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regexp: LiteralPrefix returns surprising result for `^` anchored strings #33506

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eliben opened this issue Aug 6, 2019 · 2 comments
Open

regexp: LiteralPrefix returns surprising result for `^` anchored strings #33506

eliben opened this issue Aug 6, 2019 · 2 comments
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@eliben
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@eliben eliben commented Aug 6, 2019

What version of Go are you using (go version)?

$ go version
go version go1.12.5 linux/amd64

Does this issue reproduce with the latest release?

Yes

What operating system and processor architecture are you using (go env)?

go env Output
$ go env
GOARCH="amd64"
GOBIN=""
GOCACHE="/usr/local/google/home/eliben/.cache/go-build"
GOEXE=""
GOFLAGS=""
GOHOSTARCH="amd64"
GOHOSTOS="linux"
GOOS="linux"
GOPATH="/usr/local/google/home/eliben/go"
GOPROXY="https://proxy.golang.org"
GORACE=""
GOROOT="/usr/lib/google-golang"
GOTMPDIR=""
GOTOOLDIR="/usr/lib/google-golang/pkg/tool/linux_amd64"
GCCGO="gccgo"
CC="clang"
CXX="clang++"
CGO_ENABLED="1"
GOMOD=""
CGO_CFLAGS="-g -O2"
CGO_CPPFLAGS=""
CGO_CXXFLAGS="-g -O2"
CGO_FFLAGS="-g -O2"
CGO_LDFLAGS="-g -O2"
PKG_CONFIG="pkg-config"
GOGCCFLAGS="-fPIC -m64 -pthread -fno-caret-diagnostics -Qunused-arguments -fmessage-length=0 -fdebug-prefix-map=/tmp/go-build346731385=/tmp/go-build -gno-record-gcc-switches"

What did you do?

package main

import (
	"fmt"
	"regexp"
)

func main() {
	for _, p := range []string{"foo", "^foo"} {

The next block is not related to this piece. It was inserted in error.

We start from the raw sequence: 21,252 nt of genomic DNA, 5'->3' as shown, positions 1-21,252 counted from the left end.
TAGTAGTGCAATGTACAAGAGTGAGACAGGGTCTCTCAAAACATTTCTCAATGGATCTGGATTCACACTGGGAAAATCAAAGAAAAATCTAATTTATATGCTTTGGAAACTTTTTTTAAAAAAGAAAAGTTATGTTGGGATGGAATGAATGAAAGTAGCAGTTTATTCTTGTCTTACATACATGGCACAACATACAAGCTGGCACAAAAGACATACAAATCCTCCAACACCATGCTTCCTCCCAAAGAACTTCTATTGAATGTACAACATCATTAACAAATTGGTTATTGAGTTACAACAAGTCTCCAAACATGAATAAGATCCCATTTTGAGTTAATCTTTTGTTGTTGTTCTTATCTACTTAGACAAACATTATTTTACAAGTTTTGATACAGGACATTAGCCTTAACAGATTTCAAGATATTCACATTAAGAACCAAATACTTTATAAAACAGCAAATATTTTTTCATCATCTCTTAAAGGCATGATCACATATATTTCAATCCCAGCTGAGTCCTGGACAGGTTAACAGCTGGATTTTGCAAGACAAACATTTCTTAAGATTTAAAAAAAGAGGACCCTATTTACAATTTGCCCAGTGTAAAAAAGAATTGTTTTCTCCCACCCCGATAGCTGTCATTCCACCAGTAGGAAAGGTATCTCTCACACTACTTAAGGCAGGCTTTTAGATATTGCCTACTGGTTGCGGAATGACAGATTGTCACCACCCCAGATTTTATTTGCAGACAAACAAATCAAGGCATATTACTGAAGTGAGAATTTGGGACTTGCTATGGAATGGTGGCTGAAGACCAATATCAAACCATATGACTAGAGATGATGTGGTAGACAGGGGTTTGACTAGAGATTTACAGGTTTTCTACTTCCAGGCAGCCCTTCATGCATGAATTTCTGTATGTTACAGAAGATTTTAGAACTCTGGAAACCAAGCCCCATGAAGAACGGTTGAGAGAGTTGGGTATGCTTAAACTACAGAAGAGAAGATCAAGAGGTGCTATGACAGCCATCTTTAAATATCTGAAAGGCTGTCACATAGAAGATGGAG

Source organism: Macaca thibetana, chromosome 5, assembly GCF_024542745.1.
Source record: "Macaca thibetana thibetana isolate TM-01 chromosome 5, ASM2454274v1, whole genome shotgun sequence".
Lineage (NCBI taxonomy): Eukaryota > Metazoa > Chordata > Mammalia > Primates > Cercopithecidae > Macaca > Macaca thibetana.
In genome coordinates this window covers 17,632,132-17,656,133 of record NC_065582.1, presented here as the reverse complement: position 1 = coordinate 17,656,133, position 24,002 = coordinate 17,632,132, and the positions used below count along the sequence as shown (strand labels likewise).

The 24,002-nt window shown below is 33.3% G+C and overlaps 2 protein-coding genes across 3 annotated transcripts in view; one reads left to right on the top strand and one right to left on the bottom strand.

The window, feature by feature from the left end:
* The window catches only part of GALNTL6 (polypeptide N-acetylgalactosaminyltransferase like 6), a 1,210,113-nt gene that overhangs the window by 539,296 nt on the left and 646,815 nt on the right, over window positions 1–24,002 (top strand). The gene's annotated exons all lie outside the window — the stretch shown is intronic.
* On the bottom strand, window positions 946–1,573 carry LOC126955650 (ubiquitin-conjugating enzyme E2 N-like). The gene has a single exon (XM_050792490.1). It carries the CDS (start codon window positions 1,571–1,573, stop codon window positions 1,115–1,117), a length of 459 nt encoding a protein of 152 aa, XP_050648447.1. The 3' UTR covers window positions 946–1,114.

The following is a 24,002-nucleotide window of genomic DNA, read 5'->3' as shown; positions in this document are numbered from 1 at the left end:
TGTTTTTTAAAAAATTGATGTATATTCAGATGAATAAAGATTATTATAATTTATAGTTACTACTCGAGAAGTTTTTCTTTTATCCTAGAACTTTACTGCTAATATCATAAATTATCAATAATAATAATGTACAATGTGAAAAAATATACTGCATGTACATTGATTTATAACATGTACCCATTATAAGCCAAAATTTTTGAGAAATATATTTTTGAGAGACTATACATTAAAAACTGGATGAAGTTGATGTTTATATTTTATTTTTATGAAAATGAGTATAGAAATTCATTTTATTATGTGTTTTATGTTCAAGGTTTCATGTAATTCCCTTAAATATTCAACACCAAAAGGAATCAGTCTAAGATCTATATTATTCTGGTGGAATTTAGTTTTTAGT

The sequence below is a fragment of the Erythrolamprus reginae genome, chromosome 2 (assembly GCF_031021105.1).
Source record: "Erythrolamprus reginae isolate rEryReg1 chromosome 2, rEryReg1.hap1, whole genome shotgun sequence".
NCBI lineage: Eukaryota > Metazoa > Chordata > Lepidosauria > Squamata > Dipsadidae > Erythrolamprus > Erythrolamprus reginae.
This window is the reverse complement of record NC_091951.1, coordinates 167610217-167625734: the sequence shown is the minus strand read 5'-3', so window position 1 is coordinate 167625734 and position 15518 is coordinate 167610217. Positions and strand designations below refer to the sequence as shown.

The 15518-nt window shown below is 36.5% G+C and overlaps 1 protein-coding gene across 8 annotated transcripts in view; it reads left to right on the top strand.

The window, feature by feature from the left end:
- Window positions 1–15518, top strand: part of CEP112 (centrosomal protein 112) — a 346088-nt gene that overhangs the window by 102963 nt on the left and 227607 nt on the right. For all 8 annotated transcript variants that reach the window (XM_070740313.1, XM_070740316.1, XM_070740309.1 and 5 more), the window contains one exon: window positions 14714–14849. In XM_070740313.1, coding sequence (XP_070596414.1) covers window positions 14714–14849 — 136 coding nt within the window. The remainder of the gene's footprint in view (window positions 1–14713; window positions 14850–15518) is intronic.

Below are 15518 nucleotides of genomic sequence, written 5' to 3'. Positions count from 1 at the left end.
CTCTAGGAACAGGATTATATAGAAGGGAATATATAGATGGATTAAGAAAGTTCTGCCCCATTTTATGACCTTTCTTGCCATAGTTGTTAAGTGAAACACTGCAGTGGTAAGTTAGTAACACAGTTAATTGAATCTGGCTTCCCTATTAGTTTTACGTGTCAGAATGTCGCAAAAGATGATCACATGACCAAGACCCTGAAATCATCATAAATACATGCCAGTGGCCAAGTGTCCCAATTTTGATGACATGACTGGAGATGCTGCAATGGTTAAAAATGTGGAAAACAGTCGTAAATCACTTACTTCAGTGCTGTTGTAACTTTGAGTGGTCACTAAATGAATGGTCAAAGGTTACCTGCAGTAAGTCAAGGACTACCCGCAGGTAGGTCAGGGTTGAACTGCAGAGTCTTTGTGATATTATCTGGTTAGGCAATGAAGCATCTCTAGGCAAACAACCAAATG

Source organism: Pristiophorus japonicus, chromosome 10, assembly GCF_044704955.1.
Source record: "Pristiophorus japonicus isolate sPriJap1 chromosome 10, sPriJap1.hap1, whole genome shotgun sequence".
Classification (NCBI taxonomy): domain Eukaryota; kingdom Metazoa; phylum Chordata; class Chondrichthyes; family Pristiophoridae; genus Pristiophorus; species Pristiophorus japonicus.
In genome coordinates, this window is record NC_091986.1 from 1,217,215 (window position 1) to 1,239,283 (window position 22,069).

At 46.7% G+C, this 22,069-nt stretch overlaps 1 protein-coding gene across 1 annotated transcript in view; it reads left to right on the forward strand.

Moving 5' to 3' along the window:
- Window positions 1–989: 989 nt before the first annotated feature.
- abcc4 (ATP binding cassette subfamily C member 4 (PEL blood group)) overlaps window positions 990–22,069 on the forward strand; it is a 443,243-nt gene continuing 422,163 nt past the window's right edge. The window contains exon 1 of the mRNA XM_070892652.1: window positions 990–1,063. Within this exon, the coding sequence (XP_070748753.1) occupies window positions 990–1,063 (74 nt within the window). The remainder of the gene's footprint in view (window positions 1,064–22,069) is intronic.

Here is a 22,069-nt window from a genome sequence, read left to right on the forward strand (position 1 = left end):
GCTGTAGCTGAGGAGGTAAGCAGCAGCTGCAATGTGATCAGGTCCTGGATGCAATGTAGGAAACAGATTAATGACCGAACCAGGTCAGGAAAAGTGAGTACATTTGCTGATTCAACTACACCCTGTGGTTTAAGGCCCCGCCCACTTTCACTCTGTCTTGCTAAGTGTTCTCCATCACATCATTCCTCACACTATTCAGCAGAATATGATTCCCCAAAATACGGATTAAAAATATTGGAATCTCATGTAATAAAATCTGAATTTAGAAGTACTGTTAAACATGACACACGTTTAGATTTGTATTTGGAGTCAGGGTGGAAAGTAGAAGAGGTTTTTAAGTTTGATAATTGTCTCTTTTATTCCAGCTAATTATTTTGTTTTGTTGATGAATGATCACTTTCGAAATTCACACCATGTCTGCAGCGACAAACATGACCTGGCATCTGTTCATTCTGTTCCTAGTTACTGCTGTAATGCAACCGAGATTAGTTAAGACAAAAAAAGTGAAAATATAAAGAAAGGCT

prefix, _ := regexp.MustCompile(p).LiteralPrefix()
		fmt.Printf("prefix = '%v'\n", prefix)
	}
}

What did you expect to see?

The documentation for LiteralPrefix says:

LiteralPrefix returns a literal string that must begin any match of the regular expression re. It returns the boolean true if the literal string comprises the entire regular expression.

So I expected to see "foo" in both cases, since every any match of the regular expression ^foo begins with the literal "foo".

prefix = 'foo'
prefix = 'foo'

What did you see instead?

prefix = 'foo'
prefix = ''

In #21463 (comment), @rsc says:

"It looks like the literal prefix matcher doesn't kick in for anchored patterns, and we should fix that.

Also, see discussion in #30425

@odeke-em odeke-em added the NeedsFix label Aug 11, 2019
@rsc

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@rsc rsc commented Sep 26, 2019

I don't understand how this issue differs from #30425.

@eliben

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@eliben eliben commented Sep 27, 2019

I opened a separate issue because I wanted to restrict the discussion in #30425 only to the change in behavior between Go versions and what to do about that.

This issue questions the documented semantics of LiteralPrefix in general, compared to its actual behavior. Your new comment says that the 1.2 behavior is the correct one, which sounds logical. However, this means:

"^foo" : prefix="" complete=false

While the documentation of LiteralPrefix says:

LiteralPrefix returns a literal string that must begin any match of the regular expression re. It returns the boolean true if the literal string comprises the entire regular expression.

Any match of "^foo" must begin with foo, so on the face of it, the returned prefix="" seems surprising. Would you disagree?

We could update the comment on LiteralPrefix to make the distinction for anchored regexes, which would bring it in line with the actual behavior. Or we could make LiteralPrefix return foo for "^foo", but complete=false.


If you prefer to discuss everything in #30425, no problem, I can close this issue.

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